Why Markets Create Tolerance and Generosity

Capitalism has long been attacked with the argument that it leads to individualism, which is a social evil. It wasn’t a very clear or cogent argument, but it was popular.

I should note that conflating markets with “capitalism” is erroneous. Free markets are not just about capital. But attacking capital has helped cement opposition. Capital is but one component of markets. The actual market is about the free exchange of all kinds.

I don’t dispute that markets encourage individualism. They do so by creating economic prosperity, and prosperity creates individualism. American psychologist Abraham Maslow has explained that humans have a hierarchy of needs. They first fill the basic needs of food and shelter before they get to what he called “self-actualization.”

Primary human needs are shared by all and similar in nature. Everyone with shelter benefits, and food is necessary for human life; there are no exceptions. But these self-actualization needs are highly individualistic and differ from person to person.

Simple Psychology explains: “One individual may have a strong desire to become an ideal parent. In another, the desire may be expressed economically, academically, or athletically. For others, it may be expressed creatively, in paintings, pictures, or inventions.”

This stage comes only when primary needs are filled which is precisely what economic prosperity does.

But many critics of markets claim this creates individualism and individualism means people are greedy, nasty, and willing to harm others in order to secure what they want.

To justify this claim they offer anecdotes, but anecdotes are not evidence. What is needed is the accumulation of evidence, not just random stories.

Noble Laureate Milton Friedman argued that the history of individualism didn’t support this criticism. He said the poor weren’t ground underfoot; their economic prosperity actually increased dramatically.

Something else increased dramatically as well: charity. This period, he said, was one of “the greatest private eleemosynary activity in the history of the United States. Not only did charity expand dramatically with economic prosperity but important social values improved. Both charitable compassion and social tolerance increased as individualism did.”

Abigail Marsh, a Professor of Psychology at Georgetown University, studied the issue and found individualism increasing across the globe “due mostly to increasing socio-economic development, including higher incomes, more education, urbanization, and a shift toward white-collar jobs.” The few countries where individualism did not increase included “some with the lowest socio-economic development.”

Contrary to the imaginations of market critics she said, “the world’s wealthiest and most individualistic countries” are also the most charitable. Charitable compassion didn’t decline as individualism increased; they rose together.

The World Giving Index looks at various forms of compassion and finds a very significant difference between individualistic cultures and collectivistic ones and that is “generosity for strangers.”

Individualist cultures show much greater compassion for strangers, a willingness by individuals to help people they don’t know while in collectivist cultures compassion is directed “primarily toward family and members of other close-knit groups.”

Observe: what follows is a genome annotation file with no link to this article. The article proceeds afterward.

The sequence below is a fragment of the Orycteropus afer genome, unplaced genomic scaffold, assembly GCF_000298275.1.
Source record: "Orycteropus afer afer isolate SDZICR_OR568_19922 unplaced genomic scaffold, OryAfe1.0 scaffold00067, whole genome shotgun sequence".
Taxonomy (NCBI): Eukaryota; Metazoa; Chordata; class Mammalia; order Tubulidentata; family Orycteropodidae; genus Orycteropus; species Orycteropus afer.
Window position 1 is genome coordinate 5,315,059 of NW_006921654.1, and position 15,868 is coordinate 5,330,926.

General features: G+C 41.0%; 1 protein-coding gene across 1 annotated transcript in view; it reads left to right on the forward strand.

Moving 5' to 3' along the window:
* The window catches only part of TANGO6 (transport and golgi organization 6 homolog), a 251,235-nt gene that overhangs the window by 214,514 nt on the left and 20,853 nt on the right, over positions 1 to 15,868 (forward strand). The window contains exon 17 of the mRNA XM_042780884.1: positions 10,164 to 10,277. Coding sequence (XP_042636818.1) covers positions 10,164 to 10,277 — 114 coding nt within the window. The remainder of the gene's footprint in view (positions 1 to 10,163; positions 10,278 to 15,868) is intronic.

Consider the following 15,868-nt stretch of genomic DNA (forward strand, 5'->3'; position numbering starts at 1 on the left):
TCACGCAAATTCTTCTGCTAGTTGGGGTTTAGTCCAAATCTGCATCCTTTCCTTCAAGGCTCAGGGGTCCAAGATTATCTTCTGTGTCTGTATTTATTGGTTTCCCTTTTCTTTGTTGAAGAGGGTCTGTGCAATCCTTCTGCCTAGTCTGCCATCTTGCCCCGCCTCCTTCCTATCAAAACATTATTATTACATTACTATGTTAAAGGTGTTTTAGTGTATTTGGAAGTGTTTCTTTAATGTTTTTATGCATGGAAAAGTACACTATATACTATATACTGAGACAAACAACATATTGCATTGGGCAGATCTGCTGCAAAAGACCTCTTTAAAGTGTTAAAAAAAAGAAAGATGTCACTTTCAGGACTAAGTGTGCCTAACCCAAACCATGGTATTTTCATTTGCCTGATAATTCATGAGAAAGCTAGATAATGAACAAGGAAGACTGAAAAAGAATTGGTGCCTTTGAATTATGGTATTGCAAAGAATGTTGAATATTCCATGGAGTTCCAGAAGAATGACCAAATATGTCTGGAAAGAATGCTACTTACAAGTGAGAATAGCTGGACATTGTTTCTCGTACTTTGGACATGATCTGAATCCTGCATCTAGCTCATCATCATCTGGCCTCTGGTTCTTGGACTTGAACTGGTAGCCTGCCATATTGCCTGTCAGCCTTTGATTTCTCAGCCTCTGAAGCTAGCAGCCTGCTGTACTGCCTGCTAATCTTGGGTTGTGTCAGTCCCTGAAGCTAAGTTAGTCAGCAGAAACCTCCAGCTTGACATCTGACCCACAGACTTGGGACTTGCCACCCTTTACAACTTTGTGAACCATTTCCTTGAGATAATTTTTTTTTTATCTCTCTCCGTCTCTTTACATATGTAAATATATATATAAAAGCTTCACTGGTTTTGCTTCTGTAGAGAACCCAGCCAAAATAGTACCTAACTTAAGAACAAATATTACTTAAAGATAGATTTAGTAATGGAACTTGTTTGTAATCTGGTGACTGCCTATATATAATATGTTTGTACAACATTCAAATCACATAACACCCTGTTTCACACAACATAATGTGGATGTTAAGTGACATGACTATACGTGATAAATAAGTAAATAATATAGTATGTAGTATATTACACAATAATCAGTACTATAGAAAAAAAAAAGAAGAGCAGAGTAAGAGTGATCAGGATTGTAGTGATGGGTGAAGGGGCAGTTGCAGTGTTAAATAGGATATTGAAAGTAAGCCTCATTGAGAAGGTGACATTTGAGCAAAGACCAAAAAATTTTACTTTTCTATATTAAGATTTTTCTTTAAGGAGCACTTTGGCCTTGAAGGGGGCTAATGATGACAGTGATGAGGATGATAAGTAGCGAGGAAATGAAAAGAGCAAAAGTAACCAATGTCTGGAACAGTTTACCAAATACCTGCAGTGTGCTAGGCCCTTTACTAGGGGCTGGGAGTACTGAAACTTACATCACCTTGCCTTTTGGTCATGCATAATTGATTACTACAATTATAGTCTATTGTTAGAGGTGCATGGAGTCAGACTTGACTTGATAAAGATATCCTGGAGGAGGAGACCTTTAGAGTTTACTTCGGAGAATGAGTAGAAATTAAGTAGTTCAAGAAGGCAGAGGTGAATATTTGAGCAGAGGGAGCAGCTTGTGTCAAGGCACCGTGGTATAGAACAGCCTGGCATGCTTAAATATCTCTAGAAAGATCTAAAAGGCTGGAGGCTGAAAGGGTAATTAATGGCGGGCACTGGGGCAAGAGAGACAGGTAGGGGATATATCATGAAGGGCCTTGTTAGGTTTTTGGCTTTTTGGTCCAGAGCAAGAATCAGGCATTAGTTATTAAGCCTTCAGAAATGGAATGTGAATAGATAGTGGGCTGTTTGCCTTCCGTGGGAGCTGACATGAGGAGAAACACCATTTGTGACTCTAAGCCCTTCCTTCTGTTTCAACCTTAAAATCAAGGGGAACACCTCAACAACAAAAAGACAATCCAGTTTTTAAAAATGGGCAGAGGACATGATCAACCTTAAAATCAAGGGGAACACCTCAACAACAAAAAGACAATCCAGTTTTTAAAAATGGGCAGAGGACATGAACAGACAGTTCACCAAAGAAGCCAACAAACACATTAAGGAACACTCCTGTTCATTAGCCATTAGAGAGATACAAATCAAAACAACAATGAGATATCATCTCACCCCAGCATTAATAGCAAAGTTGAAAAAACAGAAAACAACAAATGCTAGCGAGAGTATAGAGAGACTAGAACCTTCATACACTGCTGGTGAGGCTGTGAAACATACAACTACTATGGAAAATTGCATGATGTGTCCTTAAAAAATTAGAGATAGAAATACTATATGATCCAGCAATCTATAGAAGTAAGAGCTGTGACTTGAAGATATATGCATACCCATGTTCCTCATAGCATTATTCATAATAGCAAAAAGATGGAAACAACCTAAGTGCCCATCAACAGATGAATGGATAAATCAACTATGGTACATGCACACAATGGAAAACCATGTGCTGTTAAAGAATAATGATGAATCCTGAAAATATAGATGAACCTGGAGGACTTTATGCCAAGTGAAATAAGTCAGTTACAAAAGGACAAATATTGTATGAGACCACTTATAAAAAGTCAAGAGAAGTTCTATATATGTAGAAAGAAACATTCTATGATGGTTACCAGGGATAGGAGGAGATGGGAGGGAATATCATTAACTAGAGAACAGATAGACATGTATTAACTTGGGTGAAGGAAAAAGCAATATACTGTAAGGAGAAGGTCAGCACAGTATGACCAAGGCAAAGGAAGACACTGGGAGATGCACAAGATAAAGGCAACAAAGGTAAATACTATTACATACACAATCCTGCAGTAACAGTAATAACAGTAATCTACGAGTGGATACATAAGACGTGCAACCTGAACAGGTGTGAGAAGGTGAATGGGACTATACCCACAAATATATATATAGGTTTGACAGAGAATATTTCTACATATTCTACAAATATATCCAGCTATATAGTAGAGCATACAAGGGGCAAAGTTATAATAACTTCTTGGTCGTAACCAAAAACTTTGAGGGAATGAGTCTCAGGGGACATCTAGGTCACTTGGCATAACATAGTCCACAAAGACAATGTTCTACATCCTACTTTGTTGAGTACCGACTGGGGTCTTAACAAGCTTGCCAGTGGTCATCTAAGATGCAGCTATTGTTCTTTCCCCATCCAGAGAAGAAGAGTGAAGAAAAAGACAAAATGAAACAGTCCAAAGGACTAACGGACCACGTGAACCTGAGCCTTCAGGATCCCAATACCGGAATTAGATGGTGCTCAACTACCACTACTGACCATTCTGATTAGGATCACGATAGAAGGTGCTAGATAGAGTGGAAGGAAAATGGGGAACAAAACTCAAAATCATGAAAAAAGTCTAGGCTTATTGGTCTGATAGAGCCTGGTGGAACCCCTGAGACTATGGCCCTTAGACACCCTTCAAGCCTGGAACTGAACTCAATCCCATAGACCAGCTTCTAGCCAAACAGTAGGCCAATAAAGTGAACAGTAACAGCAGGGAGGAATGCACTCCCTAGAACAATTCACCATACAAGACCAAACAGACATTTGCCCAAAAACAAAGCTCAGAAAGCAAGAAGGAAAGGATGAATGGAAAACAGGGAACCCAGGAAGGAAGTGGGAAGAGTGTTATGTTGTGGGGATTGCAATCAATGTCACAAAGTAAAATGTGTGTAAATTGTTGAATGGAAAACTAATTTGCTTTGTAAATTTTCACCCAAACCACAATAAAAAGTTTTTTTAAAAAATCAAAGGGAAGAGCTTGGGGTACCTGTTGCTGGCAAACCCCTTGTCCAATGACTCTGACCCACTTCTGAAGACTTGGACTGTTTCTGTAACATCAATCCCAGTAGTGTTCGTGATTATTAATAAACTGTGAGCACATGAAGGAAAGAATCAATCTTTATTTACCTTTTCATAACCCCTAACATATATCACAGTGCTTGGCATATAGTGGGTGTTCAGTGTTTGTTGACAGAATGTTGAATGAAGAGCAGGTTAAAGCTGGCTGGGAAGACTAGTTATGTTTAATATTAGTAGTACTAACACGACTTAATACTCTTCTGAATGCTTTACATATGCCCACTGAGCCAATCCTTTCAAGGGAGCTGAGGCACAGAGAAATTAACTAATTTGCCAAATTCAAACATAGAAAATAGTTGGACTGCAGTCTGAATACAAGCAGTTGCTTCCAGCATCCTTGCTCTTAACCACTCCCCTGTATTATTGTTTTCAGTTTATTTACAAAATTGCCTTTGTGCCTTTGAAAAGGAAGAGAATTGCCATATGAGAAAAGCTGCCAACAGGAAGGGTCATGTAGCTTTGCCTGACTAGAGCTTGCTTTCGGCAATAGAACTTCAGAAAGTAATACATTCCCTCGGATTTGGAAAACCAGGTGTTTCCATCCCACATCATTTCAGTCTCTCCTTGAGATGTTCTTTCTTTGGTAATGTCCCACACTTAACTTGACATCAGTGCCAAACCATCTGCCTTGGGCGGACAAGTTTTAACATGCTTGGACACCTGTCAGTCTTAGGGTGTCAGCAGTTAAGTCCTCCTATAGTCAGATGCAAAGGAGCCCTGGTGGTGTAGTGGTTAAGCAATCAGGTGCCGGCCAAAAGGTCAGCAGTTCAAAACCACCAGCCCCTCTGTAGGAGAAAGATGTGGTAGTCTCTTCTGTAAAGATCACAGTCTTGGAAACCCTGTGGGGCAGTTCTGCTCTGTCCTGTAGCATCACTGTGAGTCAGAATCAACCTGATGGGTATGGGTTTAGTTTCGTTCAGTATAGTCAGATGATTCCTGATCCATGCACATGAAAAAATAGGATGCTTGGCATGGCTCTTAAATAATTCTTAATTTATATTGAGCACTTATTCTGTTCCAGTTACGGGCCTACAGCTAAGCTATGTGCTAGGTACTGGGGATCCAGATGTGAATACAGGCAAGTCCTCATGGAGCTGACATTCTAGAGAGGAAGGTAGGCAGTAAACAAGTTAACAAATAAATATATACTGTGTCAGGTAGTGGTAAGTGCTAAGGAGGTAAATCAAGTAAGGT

Marsh said “Nations that provide the most help to strangers…include the world’s five most individualist countries” — the United States, Australia, New Zealand, Canada, and the United Kingdom.

In the New York Times, Marsh wrote: “On average, people in more individualist countries donate more money, more blood, more bone marrow, and more organs. They more often help others in need and treat nonhuman animals more humanely.”

Marsh also notes one result of collectivistic cultures is they have “in-groups” and “out-groups.” The average citizen in those nations tends to value the in-group but not others. “This is the unfortunate, and perhaps inevitable, the downside of maintaining strong group bonds and identities,” said Marsh. “Decades of psychology research reliably find that dividing people into defined groups causes them to treat members of other groups worse.”

But individualists focus on individual rights, which “reduces the emphasis on groups — and the difference between ‘us’ and ‘them’ that notoriously erode generosity toward those outside one’s own circle.”

As individualism erodes the concept of “us and them” it inevitably increases social tolerance. In Ireland, there were massive economic reforms and deregulation. The result was an explosive economic expansion never known there before, earning it the name: the Celtic Tiger. With prosperity came an increase in values associated with individualism and in short order the once staunchly Catholic nation voted for gay marriage with 66% supporting it.

The Financial Times wrote: “Ireland’s apparent willingness to embrace gay marriage is therefore as much a product of the Celtic Tiger years as it is a reflection of the decline of the Church’s influence.” Irish sociologist Tom Inglis said of Ireland, “We have all signed up for cultural liberal individualism and a laissez-faire approach to civil rights.”

Prof. Jean Twenge looked at what she called today’s iGen generation and said their individualism made them more libertarian and tolerant because they were “raised in a highly individualistic culture.” In the journal Social Forces, Twenge and her co-authors concluded an “increase in tolerance is positively correlated with higher levels of education and individualistic attitudes.”

Yes, what is erroneously called capitalism does increase individualistic values. But they are not the disasters critics imagined them to be, unless you think social tolerance, increased compassion, and generosity are a problem.